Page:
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Salk celebrates campaign milestone

campaign milestone

From left: Bruce Steel (representing BioMed Realty), Faye Wilson, Darlene Shiley, T. Denny Sanford, Joan Jacobs, Irwin Jacobs, Keith James (Ferring Pharmaceuticals)

As milestones go, the one that the Institute celebrated on June 7 was especially noteworthy: more than $200 million raised toward the Campaign for Salk's $300 million goal. Some 125 guests, including donors, trustees, faculty and friends, were on hand to mark the occasion, which also feted newly appointed chairholders and the donors who endowed the chairs, as well as others who have made exceptionally generous investments in Salk's future.

The evening was, as board chair Irwin Jacobs noted in his opening remarks, "an opportunity to honor the many amazing and loyal friends of the Institute for their generosity and participation in Salk's first-ever campaign."

Those honors began with recognition of trustee Ted Waitt's leadership and the Waitt Family Foundation's 2008 gift establishing the Waitt Advanced Biophotonics Center, which was the catalyst for the campaign. New signage for the center was revealed on the Southeast Building, reflecting the role of Waitt and the foundation.

Also unveiled was a wall honoring donors who have contributed $100,000 or more to the campaign and another acknowledging Jonas Salk Circle donors, who have given at least $1 million to unrestricted endowment for the Institute. The names of the three latest chairs established through the Jacobs Chair Challenge were also added to the existing wall recognizing the chairs. It was particularly poignant when Elizabeth Keadle, who endowed one of the chairs in memory of the late Wylie Vale, in whose lab she trained, took the podium with Vale's widow, Betty, following a video tribute to the longtime Salk faculty member, who died last year.

Just before a sumptuous dinner, Beverly Emerson, Christopher Kintner and Paul Sawchenko, appointees to the chairs, were presented, underscoring the extraordinary impact the campaign is already having on Salk science.

Beverly M. Emerson is the inaugural holder of the Edwin K. Hunter Chair, established by the Olive Tupper Foundation, the Chambers Medical Foundation, the Jenkins Family Charitable Institute, and the Joe W. and Dorothy Dorsett Brown Foundation. Mr. Hunter is a dedicated supporter of Salk and has served as the Chair of Salk's Annual Tax Seminar since 2010.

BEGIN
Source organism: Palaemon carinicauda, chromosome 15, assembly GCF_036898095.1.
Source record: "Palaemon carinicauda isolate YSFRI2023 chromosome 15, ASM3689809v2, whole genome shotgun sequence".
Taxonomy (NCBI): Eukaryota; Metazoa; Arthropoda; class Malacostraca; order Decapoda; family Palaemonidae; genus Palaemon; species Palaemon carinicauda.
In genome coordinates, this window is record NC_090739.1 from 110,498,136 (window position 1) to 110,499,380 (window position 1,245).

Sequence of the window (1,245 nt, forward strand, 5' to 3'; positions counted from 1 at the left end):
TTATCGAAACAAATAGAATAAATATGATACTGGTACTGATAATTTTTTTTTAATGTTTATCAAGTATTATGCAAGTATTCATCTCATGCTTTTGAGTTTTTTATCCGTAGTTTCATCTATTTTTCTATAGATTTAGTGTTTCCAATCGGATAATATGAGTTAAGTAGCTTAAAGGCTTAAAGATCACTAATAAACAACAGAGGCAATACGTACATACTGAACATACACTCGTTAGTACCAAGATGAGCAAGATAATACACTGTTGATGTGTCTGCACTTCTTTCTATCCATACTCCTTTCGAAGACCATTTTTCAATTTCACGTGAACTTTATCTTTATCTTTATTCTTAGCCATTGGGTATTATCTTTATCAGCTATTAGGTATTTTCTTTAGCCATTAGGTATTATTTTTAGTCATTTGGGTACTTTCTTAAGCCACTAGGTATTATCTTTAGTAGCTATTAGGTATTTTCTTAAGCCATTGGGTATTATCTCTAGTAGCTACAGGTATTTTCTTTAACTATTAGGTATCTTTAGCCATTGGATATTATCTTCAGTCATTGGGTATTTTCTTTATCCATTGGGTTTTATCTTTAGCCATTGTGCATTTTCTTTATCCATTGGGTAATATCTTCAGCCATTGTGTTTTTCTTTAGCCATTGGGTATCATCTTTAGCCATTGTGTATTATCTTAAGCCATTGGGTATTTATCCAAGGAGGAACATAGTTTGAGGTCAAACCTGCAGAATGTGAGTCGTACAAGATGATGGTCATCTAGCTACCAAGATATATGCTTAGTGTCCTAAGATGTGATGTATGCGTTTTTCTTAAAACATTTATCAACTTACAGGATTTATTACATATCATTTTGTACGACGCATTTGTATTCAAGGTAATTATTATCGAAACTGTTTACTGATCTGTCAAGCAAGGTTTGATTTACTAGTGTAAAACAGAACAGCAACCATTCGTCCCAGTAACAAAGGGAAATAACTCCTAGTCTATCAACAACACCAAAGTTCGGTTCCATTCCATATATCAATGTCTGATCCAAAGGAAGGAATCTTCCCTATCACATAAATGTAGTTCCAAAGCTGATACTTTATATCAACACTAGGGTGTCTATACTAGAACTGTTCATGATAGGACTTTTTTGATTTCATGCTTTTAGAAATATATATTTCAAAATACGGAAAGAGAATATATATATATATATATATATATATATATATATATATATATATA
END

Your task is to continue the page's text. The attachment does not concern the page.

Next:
Emerson, professor in the Regulatory Biology Laboratory, studies the behavior of genes, notably how they are switched on and off during normal development and during the development of cancer. She explores the molecular mechanisms underlying the cellular response to stress and seeks to find new ways to more easily turn on and off genes that maintain normal tissue function. This work is important for discovering new strategies for repairing or eliminating damaged cells that contribute to cancer and other diseases.

Christopher R. Kintner has been appointed the inaugural holder of the Rita and Richard Atkinson Chair established by the Atkinsons "to recognize outstanding individuals who are making funda - mental contributions to the advancement of science that will impact human health."

Professor in the Molecular Neurobiology Laboratory, Kintner studies the molecular events that occur in the formation of the nervous system during embryonic development. His research focuses on the development of cells with motile cilia, finger-like projections that beat and move fluid in organs such as the lungs. He studies the genes that are required to form motile cilia and enable cells to orient cilia to beat in the same direction. Analyzing these key genetic pathways of normal development and differentiation of stem cells will advance knowledge about ciliopathies and lung diseases that affect cilia function and will ultimately help prevent or treat human birth defects.

Paul E. Sawchenko was named the inaugural holder of the Wylie Vale Chair established by Liz Keadle, a loyal Salk donor who once worked in the laboratory of the late Salk professor. "Supporting the work of brilliant Salk researchers in Wylie's memory is an honor that allows me to contribute in some small way to the advancement of science," said Ms. Keadle.